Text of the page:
Australia working holiday visas allows working holiday makers to have an extended holiday in Australia by supplementing their travel funds through incidental employment.
A working holiday visa for Australia allows you to stay in Australia for up to 12 months, however it’s important to note that your aim must be to holiday in Australia with work being purely incidental to provide funds for traveling.
You can work but no more than 6 months with one employer unless you have a written permission from the department of immigration.
There are two types of Australia working holiday visa which includes;
- The working holiday subclass 417 visa is for young people aged 18 to 30 who are interested in a working holiday in Australia. This visa can be extended for another 12 months and you can supplement the cost of your holiday through short-term employment. The subclass 417 visa is available to passport holders from Belgium, Canada, the Republic of Cyprus, Denmark, Estonia, Finland, France, Germany, Hong Kong SAR, the Republic of Ireland, Italy, Japan, the Republic of Korea, Malta, the Netherlands, Norway, Sweden, Taiwan and the United Kingdom.
- The work and holiday subclass 462 visa is for young people aged between 18 and 30 from Argentina, Bangladesh, Chile, Indonesia, Malaysia, Thailand, Turkey, the USA and Uruguay. Citizens of Iran who are currently in Australia on a Work and Holiday visa may also be eligible to apply for further Work and Holiday visas. This visa is designed to encourage cultural exchange and closer ties between these countries and Australia. Applicants must meet specified requirements regarding their English language and education level, in addition to evidence of sufficient funds and health and character requirements.
Basic requirements for the Australian Working Holiday Visa
There are a number of basic requirements which you need to fulfill to be eligible for either of the working holiday Visa.
To be eligible you’ll need to meet the following requirements:
- hold a passport issued by an eligible country or region (as detailed above)
- be aged 18-30 (inclusive) at the time of applying
- not be accompanied by dependent children at any time during their stay in Australia
- meet health, character and financial requirements
- not have previously entered Australia on a Work and Holiday (462) visa
- not have previously entered Australia on a Working Holiday (417) visa (unless applying for a second visa, see ‘Second Working Holiday visa’ below)
- be outside Australia when they apply and when their visa is granted (unless applying for a second visa, see ‘Second Working Holiday visa’ below)
- apply within 12 months of intended travel to Australia.
Second Working Holiday visa
Applicants who have performed specified work in an eligible regional Australian area for a minimum of three months (88 days) while on their first Working Holiday visa may be eligible for a second Working Holiday visa.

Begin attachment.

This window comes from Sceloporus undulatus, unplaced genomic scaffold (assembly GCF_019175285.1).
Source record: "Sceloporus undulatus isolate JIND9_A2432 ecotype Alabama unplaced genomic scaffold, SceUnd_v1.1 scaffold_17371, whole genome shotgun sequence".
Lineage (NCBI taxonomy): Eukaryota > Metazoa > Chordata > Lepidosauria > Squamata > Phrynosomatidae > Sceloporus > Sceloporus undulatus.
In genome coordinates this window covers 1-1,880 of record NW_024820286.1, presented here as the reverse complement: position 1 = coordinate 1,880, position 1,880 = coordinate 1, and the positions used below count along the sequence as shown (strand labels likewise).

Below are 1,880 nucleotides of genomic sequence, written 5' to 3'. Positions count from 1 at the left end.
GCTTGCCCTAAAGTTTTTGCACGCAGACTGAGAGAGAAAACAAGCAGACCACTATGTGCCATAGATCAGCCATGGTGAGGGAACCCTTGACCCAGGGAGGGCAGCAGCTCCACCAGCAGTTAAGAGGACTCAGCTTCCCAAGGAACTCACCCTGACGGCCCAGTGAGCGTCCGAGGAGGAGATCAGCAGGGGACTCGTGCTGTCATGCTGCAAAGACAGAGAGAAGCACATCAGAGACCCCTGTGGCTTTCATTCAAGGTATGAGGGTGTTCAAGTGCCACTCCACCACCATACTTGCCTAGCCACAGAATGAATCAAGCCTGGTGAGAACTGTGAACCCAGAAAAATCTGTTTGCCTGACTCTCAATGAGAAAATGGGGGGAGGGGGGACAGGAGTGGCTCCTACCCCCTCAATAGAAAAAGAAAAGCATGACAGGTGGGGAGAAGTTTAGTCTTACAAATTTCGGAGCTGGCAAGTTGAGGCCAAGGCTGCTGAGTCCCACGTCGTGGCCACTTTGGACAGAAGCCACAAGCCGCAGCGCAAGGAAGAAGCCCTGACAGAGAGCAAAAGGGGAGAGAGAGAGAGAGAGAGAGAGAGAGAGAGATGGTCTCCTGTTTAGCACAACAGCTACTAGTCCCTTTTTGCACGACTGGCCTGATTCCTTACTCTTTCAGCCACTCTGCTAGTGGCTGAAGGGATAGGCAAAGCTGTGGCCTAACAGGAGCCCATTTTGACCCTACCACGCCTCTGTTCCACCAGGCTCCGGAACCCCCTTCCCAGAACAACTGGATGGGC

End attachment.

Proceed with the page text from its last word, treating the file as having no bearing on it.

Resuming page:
The requirements are the same as for the first visa, however applications can be made while the applicant is located either in or outside Australia. Applicants must have evidence of their specified work.
What does the Australian Working Visa allow you to do?
Applicants who are granted a Working Holiday visa can:
- if applying outside Australia, travel to Australia at any time in the 12 months from the date the visa is granted (this cannot be extended or deferred.
- stay in Australia for up to 12 months from when they first enter Australia (a further 12 months stay is possible if applicants qualify for a second Working Holiday visa)
- leave and re-enter Australia any number of times while the visa is valid
- work in Australia for up to six months with each employer
- study in Australia for up to four months.
Working Holiday visa holders are permitted to do any kind of work while in Australia, for up to six months with each employer.
There are various ways to find work in Australia including the employment pages in newspapers, the Internet and job placement service providers (charges for this service may sometimes apply). Popping into shops and asking if they are seeking temporary staff can also be a good way to secure positions.
Registration or licensing
If you intend to work in your occupation in Australia, you should be aware that registration or licensing may be required.
This applies particularly to the health professions and the construction sector. You should contact the relevant assessing body to ascertain if you need to obtain registration or licensing in Australia.
Certain occupations may also require workers to undertake health and character checks as well as registration, such as jobs that involve working with children.
Remember that the Australian Government has strict laws regarding employment of non-citizens and penalties for breaking the law. Don’t try and work without the right visa.
If your Working Holiday visa expires and you have not left Australia or applied for another visa, you could risk being detained and possibly removed. You may also not be allowed to return to Australia for a period of time.
There are other visa options if you wish to stay temporarily or permanently in Australia at the end of your working holiday.